Should a child give up their seat on public transport?

Daily Mail,
Publish Date
Saturday, 17 November 2018, 1:21p.m.
A woman has provoked a furious debate about children being made to give up their seats on public transport. Photo / Getty Images
A woman has provoked a furious debate about children being made to give up their seats on public transport. Photo / Getty Images

A mother has provoked a furious debate on whether children should be made to give up their seats for elderly passengers on public transport, after an incident during a bus journey.

Taking to the British parenting forum Mumsnet the woman explained how a woman in her sixties had started moaning "loudly" because she didn't offer her one of the seats occupied by her her two children, aged four and six.

The mother-of-three went on to explain that she was standing with a baby in a pram, and so couldn't offer her own seat.

According to the woman, who under the username "whatsthepointthen", the older lady kept "shaking her head" throughout the journey, prompting her to pose the question: "Should children give up their seats for their elders?"

The scenario initiated a range of replies from others, with some suggesting it depends on the children's age and how able bodied the older person is, while others claimed "some bus routes are not suitable for small children to stand on".

A popular view was that at the age of four and six, the children should have been sharing a seat rather.

One said: "At four and six I would have had them squash up so someone else could at least perch on the end."

Photo / MumsnetPhoto / Mumsnet

The original poster gave further context, saying her her son had previously fallen on the same bus and banged his head on the floor while "standing up and holding on" after the bus "whizzed" around the corner, so she now always tries to make sure they get a seat.

Others agreed with her, including one who said: "Children should be sitting down on buses as it's safer for them. There is a tendency for people to treat kids like second class citizens - they were on the bus first and therefore got the seats and have no moral obligation to give them up any more than the adults who were on the bus first. That's how public transport works and if she doesn't like the rules, she is free to get a cab!"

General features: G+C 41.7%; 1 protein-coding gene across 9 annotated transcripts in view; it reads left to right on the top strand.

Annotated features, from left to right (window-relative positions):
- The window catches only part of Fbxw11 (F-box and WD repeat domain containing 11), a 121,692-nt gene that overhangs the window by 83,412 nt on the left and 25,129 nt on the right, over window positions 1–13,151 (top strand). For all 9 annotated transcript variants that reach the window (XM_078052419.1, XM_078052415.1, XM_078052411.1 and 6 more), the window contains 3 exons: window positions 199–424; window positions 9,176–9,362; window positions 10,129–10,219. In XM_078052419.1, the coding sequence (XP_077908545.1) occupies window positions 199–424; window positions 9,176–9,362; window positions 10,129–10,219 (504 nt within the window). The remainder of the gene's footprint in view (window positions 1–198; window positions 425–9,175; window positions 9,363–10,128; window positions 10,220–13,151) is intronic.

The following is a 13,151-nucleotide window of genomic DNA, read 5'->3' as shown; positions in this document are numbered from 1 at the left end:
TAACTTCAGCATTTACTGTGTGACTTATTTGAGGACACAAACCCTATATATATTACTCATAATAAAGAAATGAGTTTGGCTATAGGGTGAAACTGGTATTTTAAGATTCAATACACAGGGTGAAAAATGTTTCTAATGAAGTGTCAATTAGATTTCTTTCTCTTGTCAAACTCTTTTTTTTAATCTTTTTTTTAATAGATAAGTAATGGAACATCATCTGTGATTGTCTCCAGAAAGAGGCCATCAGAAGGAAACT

Another agreed, saying: "I'd not ask my children to stand. They have as much right to a seat as anyone else."

However, others disagreed and said that the six-year-old at least should have stood up.

One unsympathetic reader replied: "That's just basic consideration. Can you six-year- old ride a scooter? If so, he's got a sense of balance."

Another user agreed: "I always told my DS to stand up for a woman or an older man and now as a teenager he always leaps up to offer people his seat."

While another suggested the mum's decision not to make her children move and offer up their seats was rude: "If the woman was elderly and fell she could end up dying or permanently disabled.

"So I would get at least the six-year-old to give up a seat but I'm 'old-fashioned' and polite anyway so I'd have my children stand with me (and hold onto them)."

Others took the viewpoint that other adults should have vacated their seat for an elderly lady.

One commented: "I always find it bizarre that the people who are compelled to give up their seat for a vulnerable passenger, are other vulnerable passengers rather than, for example strapping twenty year olds."

Another agreed: "Well, unless she was struggling to stand I don't think being in her 60s makes her more worthy of a seat than a child. Surely it makes far more sense for an able bodied adult to stand up than a child of 4 or 6."

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